Florida's Supreme Court Declares State Death Penalty Law Unconstitutional
In the latest of a string of rulings on Florida's death penalty law, the state's Supreme Court says juries should be unanimous in imposing a death sentence — something the recently revamped law does not require.
In Florida and most other state courts, a jury is required to reach a unanimous verdict — but perhaps because the size of the jury expands to 12 members in capital criminal cases, legislators opted to require only that 10 out of 12 jurors agree to impose a death sentence when they changed the law earlier this year. The state's high court rejected that arrangement Friday.
Florida changed its sentencing guidelines after the "U.S. Supreme Court ruled in January that judges in the state had too much input in sentencing someone to death, when the jury alone has that constitutional responsibility," as member station WLRN reports.
The problem the U.S. justices had with the earlier law was that it required juries only to make an advisory recommendation for the death penalty — and that by leaving the imposition of the sentence to the judge, the law improperly disconnected the jury's finding of facts and aggravating factors from the burden of weighing the death penalty.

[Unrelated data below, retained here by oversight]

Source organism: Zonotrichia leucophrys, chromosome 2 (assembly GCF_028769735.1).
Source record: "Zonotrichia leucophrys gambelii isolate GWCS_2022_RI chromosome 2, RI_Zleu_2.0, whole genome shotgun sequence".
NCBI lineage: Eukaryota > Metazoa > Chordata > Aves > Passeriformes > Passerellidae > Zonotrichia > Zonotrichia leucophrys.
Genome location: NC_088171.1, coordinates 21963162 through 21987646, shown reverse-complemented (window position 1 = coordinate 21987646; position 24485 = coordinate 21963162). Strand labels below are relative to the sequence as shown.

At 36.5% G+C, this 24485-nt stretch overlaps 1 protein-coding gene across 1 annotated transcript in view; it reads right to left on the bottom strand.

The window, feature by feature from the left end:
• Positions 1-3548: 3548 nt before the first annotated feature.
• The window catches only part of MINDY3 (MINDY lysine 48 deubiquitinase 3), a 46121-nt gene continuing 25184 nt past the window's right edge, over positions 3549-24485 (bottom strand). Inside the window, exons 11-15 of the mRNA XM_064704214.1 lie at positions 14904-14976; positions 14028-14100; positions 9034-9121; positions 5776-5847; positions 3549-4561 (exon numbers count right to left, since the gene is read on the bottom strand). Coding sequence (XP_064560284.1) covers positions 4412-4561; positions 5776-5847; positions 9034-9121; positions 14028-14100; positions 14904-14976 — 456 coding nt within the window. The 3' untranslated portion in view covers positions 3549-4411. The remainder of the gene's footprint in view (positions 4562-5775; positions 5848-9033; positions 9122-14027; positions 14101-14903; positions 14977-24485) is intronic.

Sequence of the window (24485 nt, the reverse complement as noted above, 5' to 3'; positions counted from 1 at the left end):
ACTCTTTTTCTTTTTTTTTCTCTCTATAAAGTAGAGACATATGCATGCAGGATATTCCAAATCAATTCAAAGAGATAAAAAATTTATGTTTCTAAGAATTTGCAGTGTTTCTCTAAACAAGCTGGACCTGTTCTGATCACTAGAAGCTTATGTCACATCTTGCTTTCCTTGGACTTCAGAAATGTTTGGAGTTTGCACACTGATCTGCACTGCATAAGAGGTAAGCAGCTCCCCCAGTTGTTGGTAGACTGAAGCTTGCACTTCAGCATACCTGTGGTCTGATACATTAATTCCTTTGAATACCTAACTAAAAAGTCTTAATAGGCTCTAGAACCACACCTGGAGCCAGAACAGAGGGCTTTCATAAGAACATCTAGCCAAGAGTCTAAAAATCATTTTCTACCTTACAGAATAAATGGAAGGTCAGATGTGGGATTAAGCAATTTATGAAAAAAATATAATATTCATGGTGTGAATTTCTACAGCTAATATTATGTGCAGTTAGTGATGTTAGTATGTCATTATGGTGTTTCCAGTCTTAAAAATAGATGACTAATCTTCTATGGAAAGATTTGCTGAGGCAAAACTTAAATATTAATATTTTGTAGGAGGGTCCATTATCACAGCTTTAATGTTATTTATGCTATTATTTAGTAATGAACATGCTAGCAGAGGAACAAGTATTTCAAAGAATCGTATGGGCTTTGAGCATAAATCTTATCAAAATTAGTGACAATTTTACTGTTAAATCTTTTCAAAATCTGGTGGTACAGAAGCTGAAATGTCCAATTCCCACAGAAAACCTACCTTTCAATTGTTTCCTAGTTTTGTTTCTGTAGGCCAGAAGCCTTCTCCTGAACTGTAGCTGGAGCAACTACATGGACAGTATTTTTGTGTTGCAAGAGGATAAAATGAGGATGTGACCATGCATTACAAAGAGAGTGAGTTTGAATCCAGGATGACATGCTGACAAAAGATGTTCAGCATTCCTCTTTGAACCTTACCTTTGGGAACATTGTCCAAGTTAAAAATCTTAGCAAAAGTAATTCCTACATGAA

Friday's ruling throws the fate of hundreds of Florida death-penalty cases in doubt.
"Until the state Legislature can rewrite the sentencing procedure, the state effectively has no death penalty," WLRN reports.
Noting that the court also issued a separate ruling that grants a new sentencing to death row inmate Timothy Hurst — whose case prompted the U.S. Supreme Court's rejection of Florida's law in January — WLRN adds, "What happens to the other almost 390 people on death row remains unclear."
Here's how NPR's Nina Totenberg described the way Florida handled capital cases before January's 8-1 ruling by the Supreme Court:
"Florida law allows juries in capital cases to recommend a sentence of death, or life in prison without parole — but it is the judge who is charged with finding facts, and judges can and do frequently disregard the jury's recommendation. Indeed, since the state death penalty law was enacted in 1972, judges have disregarded the jury's advisory on some 300 occasions, imposing either the harsher penalty of death or the lesser penalty of life."
In rejecting Florida's system, the high court broke with its own past. As Nina reported, the Supreme Court said "it was explicitly reversing those earlier decisions because, it said, 'the underpinnings' of those rulings have been 'eroded by time and subsequent developments in constitutional law.' "
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